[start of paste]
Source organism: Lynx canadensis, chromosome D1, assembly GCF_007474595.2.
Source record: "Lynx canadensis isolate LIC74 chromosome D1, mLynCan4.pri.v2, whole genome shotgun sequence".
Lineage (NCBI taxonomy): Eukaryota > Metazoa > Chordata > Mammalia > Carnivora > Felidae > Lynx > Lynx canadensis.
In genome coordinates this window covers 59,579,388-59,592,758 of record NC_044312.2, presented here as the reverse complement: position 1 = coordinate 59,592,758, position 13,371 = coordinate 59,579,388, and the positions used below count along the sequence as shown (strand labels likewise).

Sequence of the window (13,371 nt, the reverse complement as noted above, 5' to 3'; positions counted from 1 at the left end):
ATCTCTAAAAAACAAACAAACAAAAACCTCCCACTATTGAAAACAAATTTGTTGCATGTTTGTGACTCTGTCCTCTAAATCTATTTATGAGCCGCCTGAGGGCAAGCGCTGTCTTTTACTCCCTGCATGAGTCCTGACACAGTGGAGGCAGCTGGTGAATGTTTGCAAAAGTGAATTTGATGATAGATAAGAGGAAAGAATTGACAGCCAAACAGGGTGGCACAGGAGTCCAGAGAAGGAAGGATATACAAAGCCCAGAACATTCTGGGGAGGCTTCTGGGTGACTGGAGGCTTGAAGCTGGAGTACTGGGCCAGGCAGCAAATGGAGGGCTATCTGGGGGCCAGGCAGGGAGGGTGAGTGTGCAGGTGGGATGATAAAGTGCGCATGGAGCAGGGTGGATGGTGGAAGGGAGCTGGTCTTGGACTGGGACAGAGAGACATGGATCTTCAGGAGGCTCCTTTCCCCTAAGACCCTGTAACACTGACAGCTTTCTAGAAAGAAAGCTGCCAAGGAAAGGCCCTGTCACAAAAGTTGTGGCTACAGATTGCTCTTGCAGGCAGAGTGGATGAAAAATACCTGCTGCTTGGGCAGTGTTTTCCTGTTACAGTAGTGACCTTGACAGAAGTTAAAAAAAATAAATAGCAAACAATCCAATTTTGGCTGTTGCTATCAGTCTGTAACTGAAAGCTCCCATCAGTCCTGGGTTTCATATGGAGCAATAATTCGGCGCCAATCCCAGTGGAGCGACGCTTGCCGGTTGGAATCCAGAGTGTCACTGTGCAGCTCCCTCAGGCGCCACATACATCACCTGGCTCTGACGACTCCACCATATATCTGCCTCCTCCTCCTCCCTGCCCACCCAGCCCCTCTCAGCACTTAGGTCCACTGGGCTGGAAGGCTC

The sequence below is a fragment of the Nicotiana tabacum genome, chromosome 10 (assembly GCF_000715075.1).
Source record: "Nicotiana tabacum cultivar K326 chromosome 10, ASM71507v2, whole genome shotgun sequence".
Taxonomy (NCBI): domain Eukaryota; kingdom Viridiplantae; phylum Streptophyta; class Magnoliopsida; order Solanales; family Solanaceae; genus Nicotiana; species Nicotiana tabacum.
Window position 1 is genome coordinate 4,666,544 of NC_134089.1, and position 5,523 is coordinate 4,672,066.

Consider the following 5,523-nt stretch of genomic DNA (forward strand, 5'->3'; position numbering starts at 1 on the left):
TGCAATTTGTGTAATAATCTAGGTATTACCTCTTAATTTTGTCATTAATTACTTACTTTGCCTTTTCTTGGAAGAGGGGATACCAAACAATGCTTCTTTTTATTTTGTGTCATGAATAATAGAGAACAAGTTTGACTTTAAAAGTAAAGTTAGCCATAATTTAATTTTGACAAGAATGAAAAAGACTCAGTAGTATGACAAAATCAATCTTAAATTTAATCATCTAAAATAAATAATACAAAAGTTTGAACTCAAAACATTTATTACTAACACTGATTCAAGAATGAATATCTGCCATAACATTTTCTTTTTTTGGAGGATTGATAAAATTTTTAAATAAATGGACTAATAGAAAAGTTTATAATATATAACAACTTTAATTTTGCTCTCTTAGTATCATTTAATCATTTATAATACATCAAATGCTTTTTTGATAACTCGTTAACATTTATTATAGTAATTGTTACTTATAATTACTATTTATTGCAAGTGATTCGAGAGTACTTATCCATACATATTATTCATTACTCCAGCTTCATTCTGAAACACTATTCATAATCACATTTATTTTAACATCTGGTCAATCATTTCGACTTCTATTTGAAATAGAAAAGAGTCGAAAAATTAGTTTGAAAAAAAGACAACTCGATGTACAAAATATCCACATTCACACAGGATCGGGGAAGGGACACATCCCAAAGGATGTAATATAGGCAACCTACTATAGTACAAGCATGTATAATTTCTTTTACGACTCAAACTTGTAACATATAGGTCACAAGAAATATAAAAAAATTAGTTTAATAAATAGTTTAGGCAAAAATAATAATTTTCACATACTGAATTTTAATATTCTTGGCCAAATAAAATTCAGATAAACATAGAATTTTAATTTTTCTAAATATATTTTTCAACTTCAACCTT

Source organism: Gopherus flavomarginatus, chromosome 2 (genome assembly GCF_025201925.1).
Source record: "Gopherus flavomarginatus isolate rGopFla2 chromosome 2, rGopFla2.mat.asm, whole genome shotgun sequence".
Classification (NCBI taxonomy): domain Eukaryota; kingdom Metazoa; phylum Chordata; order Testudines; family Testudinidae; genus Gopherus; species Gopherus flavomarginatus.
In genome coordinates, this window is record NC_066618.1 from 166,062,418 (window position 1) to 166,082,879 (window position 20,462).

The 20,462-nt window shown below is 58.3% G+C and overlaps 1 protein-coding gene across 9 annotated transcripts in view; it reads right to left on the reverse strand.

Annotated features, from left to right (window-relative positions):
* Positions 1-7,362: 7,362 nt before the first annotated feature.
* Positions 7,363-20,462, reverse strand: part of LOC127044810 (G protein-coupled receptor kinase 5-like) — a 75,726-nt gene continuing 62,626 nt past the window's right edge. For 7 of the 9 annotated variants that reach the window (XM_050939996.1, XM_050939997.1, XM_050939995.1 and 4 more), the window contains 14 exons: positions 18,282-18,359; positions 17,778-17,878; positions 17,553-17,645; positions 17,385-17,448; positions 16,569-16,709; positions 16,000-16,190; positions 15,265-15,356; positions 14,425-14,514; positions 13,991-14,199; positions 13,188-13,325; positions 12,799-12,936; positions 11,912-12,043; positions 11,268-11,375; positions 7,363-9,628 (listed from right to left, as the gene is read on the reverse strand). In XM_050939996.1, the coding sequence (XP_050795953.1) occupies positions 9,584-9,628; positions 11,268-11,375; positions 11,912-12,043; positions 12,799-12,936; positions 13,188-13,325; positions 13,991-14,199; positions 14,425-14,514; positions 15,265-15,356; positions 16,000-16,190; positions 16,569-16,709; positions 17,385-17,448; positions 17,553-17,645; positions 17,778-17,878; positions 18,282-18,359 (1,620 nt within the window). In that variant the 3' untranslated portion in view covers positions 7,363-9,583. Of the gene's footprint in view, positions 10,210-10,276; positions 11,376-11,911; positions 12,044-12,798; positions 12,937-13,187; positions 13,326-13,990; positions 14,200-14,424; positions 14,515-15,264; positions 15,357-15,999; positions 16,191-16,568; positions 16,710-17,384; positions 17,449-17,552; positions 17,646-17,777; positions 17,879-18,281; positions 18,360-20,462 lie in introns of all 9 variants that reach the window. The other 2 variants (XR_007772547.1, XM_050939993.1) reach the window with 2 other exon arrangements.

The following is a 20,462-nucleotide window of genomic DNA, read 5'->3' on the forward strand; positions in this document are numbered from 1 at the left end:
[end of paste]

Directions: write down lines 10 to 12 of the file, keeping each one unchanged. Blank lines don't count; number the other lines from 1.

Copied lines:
Window position 1 is genome coordinate 4,666,544 of NC_134089.1, and position 5,523 is coordinate 4,672,066.

Consider the following 5,523-nt stretch of genomic DNA (forward strand, 5'->3'; position numbering starts at 1 on the left):
TGCAATTTGTGTAATAATCTAGGTATTACCTCTTAATTTTGTCATTAATTACTTACTTTGCCTTTTCTTGGAAGAGGGGATACCAAACAATGCTTCTTTTTATTTTGTGTCATGAATAATAGAGAACAAGTTTGACTTTAAAAGTAAAGTTAGCCATAATTTAATTTTGACAAGAATGAAAAAGACTCAGTAGTATGACAAAATCAATCTTAAATTTAATCATCTAAAATAAATAATACAAAAGTTTGAACTCAAAACATTTATTACTAACACTGATTCAAGAATGAATATCTGCCATAACATTTTCTTTTTTTGGAGGATTGATAAAATTTTTAAATAAATGGACTAATAGAAAAGTTTATAATATATAACAACTTTAATTTTGCTCTCTTAGTATCATTTAATCATTTATAATACATCAAATGCTTTTTTGATAACTCGTTAACATTTATTATAGTAATTGTTACTTATAATTACTATTTATTGCAAGTGATTCGAGAGTACTTATCCATACATATTATTCATTACTCCAGCTTCATTCTGAAACACTATTCATAATCACATTTATTTTAACATCTGGTCAATCATTTCGACTTCTATTTGAAATAGAAAAGAGTCGAAAAATTAGTTTGAAAAAAAGACAACTCGATGTACAAAATATCCACATTCACACAGGATCGGGGAAGGGACACATCCCAAAGGATGTAATATAGGCAACCTACTATAGTACAAGCATGTATAATTTCTTTTACGACTCAAACTTGTAACATATAGGTCACAAGAAATATAAAAAAATTAGTTTAATAAATAGTTTAGGCAAAAATAATAATTTTCACATACTGAATTTTAATATTCTTGGCCAAATAAAATTCAGATAAACATAGAATTTTAATTTTTCTAAATATATTTTTCAACTTCAACCTT